17. Esther12

    Esther12 Senior Member

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    Yeah - there are loads of problems with the way in which psychiatry is applied, and relatively little concern about it or calls for responsibility, perhaps because it's thought that those who need psychiatric help are less deserving?
     
  18. user9876

    user9876 Senior Member

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    psyological problems can be caused by various illnesses or as a result of certain drugs. For example there are some antibiotics that can cause confusion as a side effect. But treating the psycological symptoms is not the answer the causes need to be treated.

    The problem with psychiatry is that they have such a broad definition of symptoms and illnesses that they can claim many people with physical illnesses have psycological problems. To me this comes from their lack of causal models (which would be developed as part of a real science) - that is they talk of symptoms and correlations with events that have happened to people and treatments such as CBT but they have no structural model that explains how the mind works and hence how an event or treatment could cause an effect. Unfortunately psyciatrists seem to lack any rigour in the way they reason and hence confuse corrolation and causeation.

    To form theories of psyciatry I would have thought they would first need theories of how we think and how that maps onto neurons. This is cognitive science which I believe is still in its infancy and as far as I can tell has no connection to psychiatry. It seems to me before psyciatry can become a proper medical science we need cognitive science to mature so that the medical theories can be built on the pychological theories of how the mind works.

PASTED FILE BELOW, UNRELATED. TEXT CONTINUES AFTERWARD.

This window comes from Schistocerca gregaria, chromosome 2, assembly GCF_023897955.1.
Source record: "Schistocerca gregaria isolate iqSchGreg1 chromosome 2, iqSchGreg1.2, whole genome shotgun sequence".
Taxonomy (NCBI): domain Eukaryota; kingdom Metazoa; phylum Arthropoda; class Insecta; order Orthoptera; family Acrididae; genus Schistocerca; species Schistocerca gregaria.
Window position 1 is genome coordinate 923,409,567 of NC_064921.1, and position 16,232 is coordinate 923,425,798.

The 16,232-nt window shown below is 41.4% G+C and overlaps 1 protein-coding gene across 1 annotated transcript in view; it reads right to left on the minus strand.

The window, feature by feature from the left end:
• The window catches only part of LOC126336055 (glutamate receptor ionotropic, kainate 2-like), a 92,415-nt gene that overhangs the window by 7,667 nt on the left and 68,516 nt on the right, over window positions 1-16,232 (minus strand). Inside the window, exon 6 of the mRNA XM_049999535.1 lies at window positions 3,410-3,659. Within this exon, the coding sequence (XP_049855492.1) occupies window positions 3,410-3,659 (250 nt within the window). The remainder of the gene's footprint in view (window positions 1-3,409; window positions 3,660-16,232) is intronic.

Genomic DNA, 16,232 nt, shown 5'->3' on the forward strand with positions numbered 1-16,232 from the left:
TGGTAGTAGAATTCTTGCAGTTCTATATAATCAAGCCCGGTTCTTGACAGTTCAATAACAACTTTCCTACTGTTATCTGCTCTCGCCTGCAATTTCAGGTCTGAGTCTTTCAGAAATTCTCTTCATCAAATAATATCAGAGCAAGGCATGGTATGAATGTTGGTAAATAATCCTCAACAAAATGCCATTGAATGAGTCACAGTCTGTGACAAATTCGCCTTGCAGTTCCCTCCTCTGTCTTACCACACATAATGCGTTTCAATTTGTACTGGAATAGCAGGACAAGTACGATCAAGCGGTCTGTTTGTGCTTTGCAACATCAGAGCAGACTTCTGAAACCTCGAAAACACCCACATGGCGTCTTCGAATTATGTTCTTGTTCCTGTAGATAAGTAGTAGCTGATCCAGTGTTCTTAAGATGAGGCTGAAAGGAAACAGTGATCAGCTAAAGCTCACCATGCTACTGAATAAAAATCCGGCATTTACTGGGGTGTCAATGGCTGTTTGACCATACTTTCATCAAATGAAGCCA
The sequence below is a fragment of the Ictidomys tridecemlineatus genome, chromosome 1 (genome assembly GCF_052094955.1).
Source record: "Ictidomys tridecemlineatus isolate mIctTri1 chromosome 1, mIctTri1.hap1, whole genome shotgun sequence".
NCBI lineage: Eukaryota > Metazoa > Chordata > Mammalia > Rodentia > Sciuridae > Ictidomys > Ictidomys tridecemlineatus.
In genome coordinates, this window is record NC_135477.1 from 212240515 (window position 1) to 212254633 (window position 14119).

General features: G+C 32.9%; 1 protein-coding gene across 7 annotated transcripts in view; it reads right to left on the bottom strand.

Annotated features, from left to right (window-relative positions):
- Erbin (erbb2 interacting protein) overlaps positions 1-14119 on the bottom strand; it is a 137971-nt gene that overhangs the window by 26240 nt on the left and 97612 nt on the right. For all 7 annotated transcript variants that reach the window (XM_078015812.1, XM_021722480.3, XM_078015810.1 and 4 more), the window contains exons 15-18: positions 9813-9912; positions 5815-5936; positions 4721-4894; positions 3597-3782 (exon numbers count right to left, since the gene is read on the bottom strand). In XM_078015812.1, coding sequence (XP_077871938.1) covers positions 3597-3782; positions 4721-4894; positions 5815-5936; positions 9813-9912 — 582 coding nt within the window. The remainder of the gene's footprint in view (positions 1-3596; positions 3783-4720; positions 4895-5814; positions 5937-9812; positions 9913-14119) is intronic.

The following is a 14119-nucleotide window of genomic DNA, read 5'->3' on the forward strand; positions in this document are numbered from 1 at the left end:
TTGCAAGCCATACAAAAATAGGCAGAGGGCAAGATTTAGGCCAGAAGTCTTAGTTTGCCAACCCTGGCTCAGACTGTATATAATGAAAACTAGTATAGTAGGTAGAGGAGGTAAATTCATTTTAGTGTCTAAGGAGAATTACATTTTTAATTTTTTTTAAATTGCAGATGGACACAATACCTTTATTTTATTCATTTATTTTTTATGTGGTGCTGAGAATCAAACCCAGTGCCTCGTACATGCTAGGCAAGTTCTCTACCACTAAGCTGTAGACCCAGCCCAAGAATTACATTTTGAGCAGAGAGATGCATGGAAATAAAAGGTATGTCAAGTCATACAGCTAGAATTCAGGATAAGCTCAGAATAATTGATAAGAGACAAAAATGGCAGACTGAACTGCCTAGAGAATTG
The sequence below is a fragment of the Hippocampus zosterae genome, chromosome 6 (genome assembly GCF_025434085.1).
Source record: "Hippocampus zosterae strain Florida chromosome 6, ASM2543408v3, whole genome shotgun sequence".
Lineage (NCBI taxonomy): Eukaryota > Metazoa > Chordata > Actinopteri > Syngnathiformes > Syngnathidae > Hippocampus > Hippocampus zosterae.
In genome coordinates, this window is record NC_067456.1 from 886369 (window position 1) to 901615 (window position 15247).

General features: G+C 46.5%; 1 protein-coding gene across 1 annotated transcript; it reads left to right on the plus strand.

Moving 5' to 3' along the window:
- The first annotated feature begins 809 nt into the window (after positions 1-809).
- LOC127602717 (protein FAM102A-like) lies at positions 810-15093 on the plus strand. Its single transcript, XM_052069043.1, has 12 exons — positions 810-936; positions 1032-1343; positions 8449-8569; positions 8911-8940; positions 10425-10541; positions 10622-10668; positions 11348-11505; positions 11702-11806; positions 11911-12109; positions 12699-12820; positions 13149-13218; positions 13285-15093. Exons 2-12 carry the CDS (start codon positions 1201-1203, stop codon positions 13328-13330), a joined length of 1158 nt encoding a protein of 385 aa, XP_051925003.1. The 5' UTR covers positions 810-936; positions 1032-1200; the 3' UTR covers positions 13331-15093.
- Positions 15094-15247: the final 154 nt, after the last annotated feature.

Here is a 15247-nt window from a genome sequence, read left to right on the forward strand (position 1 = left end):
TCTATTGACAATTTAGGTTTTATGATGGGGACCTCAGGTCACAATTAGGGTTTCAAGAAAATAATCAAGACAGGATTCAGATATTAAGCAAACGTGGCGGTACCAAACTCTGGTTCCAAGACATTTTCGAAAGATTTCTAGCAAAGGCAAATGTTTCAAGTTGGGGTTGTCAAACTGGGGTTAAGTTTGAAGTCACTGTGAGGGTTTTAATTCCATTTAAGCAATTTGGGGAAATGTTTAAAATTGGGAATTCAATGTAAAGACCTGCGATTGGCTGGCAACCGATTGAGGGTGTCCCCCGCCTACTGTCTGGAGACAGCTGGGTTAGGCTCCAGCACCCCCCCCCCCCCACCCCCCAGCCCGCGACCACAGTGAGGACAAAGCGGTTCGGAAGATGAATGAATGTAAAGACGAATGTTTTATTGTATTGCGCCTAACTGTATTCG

To me neurology is dealing with the physical failures of nerve cells and perhaps chemical inbalences in the brain (or is this a neuroendocronologist).
     
  19. Calathea

    Calathea Senior Member

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    Daftest example of this sort of problem that I have heard of, from a friend's sister.

    Patient: Could you have a look at my baby, please? She's crying nonstop, I think it may be something to do with her stomach.
    Doctor 1 [completely ignoring baby]: Hmm, you don't look well. How are you feeling?
    Patient: Well, I'm not getting any sleep because my baby is crying all night. Could you examine her?
    Doctor 1: I think you are depressed. Here is a prescription for some antidepressants.

    ---------------------------

    Patient: Please please please look at my baby, she won't stop crying, she's ill.
    Doctor 2 [examines baby]: She's got reflux, no wonder the poor thing is so unhappy. Here's the treatment for her. Why on earth didn't you bring her in earlier?
    Patient: !!!
     
  20. SOC

    SOC

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    Yes, and as I mentioned earlier, such a condition would be appropriately treated by a neurologist for the physiological component and separately by a psychologist to teach more functional coping skills.

    This type of thing is done routinely with cancer patients, patients with acknowledged chronic illness, and so on. This is not a new concept.

    The only difference is that currently plenty of psychiatrists and their minions are keeping a certain class of physical illness under their domain by calling it a mental illness and insisting that patients have mental control over the physical illness and can therefore think themselves healthy. It's a gross form of discrimination.

    Because we allow them to hijack some diseases/disorders of the brain, we have given them the feeling that they can also hijack other neurological or currently explained physical illness.